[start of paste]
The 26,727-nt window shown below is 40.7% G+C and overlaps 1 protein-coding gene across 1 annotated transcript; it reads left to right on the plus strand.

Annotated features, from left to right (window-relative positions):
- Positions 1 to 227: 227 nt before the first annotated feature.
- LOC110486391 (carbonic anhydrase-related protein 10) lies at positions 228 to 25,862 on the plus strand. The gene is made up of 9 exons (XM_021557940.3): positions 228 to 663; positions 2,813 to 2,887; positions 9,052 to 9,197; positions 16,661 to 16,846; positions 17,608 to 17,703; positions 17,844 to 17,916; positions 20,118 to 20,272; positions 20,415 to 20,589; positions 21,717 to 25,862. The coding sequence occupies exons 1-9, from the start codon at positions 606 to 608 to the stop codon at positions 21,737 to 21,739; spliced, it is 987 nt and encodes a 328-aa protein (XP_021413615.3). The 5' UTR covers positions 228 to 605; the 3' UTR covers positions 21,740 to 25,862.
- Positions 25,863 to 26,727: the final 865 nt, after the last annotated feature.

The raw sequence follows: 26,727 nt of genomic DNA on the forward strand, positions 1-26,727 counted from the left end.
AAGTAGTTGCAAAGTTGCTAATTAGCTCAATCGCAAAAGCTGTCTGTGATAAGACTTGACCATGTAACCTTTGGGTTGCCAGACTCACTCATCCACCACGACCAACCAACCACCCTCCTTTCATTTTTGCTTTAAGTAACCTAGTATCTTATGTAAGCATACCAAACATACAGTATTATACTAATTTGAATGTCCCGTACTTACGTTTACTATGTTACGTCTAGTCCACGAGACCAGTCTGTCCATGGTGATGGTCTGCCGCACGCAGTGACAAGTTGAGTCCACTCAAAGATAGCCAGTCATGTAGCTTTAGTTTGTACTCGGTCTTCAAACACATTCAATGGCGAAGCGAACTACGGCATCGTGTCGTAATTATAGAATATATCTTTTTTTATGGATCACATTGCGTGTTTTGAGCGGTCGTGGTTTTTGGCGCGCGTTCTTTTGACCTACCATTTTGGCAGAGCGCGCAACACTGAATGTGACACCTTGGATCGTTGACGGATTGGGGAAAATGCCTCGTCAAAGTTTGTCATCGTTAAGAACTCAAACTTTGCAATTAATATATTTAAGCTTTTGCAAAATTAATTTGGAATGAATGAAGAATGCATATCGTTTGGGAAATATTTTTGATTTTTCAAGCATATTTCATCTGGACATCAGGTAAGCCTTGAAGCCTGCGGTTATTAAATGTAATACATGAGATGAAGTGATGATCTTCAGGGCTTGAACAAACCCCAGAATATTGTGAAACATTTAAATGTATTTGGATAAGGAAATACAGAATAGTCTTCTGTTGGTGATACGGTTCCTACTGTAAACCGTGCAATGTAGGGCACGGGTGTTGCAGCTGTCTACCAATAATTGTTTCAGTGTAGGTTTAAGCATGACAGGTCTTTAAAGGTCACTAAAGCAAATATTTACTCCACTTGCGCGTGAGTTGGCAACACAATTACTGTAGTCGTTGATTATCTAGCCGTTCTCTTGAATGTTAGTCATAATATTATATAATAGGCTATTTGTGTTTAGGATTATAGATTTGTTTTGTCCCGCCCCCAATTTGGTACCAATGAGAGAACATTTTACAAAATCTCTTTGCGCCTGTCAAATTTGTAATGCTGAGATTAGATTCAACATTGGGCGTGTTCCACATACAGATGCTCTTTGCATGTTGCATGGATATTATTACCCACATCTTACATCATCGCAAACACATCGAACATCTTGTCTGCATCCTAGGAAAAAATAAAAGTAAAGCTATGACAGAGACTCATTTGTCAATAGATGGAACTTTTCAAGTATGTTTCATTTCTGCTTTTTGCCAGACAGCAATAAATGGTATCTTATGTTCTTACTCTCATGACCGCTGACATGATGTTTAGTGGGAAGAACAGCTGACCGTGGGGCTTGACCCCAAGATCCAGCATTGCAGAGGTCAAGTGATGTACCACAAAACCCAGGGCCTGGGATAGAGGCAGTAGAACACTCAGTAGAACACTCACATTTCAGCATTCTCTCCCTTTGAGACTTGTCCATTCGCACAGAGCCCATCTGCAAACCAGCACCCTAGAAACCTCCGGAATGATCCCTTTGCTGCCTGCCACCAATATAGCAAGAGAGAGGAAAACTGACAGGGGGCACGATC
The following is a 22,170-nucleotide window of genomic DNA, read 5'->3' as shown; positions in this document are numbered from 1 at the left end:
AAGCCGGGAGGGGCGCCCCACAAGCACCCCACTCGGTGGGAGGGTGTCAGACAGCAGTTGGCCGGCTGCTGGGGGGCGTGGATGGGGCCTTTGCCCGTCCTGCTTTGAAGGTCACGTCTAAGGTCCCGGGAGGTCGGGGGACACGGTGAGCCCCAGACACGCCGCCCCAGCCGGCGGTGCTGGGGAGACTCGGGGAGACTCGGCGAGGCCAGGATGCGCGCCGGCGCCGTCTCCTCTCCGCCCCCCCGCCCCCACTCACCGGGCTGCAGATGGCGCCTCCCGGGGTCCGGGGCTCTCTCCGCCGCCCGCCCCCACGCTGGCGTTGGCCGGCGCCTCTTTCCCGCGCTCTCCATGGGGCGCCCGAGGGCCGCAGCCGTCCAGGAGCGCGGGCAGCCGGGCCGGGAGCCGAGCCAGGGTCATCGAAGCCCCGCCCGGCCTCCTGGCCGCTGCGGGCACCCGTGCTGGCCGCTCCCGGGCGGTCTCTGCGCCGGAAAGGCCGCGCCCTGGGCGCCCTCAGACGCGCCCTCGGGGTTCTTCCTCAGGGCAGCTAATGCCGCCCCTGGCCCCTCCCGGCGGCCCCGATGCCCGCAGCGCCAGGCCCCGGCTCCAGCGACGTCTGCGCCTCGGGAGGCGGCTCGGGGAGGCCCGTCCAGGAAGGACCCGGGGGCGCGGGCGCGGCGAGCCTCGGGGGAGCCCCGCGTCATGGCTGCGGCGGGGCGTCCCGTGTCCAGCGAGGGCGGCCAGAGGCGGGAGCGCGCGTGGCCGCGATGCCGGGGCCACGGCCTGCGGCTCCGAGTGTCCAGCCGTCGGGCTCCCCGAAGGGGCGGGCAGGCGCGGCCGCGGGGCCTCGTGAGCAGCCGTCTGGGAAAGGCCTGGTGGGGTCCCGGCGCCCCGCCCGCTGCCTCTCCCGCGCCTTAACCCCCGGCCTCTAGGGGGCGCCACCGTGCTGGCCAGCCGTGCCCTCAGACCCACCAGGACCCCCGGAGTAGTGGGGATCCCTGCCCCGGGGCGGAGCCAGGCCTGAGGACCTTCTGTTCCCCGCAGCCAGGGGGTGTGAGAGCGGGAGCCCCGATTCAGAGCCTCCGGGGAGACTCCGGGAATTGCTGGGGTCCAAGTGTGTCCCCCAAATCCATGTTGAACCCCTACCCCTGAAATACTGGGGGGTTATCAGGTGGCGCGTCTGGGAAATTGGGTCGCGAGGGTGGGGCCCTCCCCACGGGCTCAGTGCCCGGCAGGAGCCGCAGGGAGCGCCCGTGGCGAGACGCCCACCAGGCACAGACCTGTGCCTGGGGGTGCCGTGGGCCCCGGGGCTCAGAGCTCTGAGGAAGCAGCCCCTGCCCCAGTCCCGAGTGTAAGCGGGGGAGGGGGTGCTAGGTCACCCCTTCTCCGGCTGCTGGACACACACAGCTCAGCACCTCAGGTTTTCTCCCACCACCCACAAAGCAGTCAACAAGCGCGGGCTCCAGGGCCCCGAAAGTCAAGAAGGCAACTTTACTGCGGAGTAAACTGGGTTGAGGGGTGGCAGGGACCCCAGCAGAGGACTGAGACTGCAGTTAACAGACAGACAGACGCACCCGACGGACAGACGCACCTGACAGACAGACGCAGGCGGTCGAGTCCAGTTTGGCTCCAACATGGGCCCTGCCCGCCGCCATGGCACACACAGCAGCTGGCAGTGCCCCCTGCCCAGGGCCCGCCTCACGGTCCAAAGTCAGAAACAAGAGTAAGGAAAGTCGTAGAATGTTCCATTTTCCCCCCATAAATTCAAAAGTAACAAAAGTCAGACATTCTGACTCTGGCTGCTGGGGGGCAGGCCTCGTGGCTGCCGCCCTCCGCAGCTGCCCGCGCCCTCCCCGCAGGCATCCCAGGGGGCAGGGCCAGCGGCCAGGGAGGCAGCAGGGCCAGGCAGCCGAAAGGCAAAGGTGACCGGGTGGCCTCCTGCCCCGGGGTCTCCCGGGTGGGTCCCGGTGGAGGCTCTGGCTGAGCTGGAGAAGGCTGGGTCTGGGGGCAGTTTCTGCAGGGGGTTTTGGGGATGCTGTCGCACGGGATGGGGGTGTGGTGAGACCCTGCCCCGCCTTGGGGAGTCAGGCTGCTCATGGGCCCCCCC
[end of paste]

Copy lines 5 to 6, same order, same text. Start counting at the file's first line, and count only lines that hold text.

- Positions 25,863 to 26,727: the final 865 nt, after the last annotated feature.

The raw sequence follows: 26,727 nt of genomic DNA on the forward strand, positions 1-26,727 counted from the left end.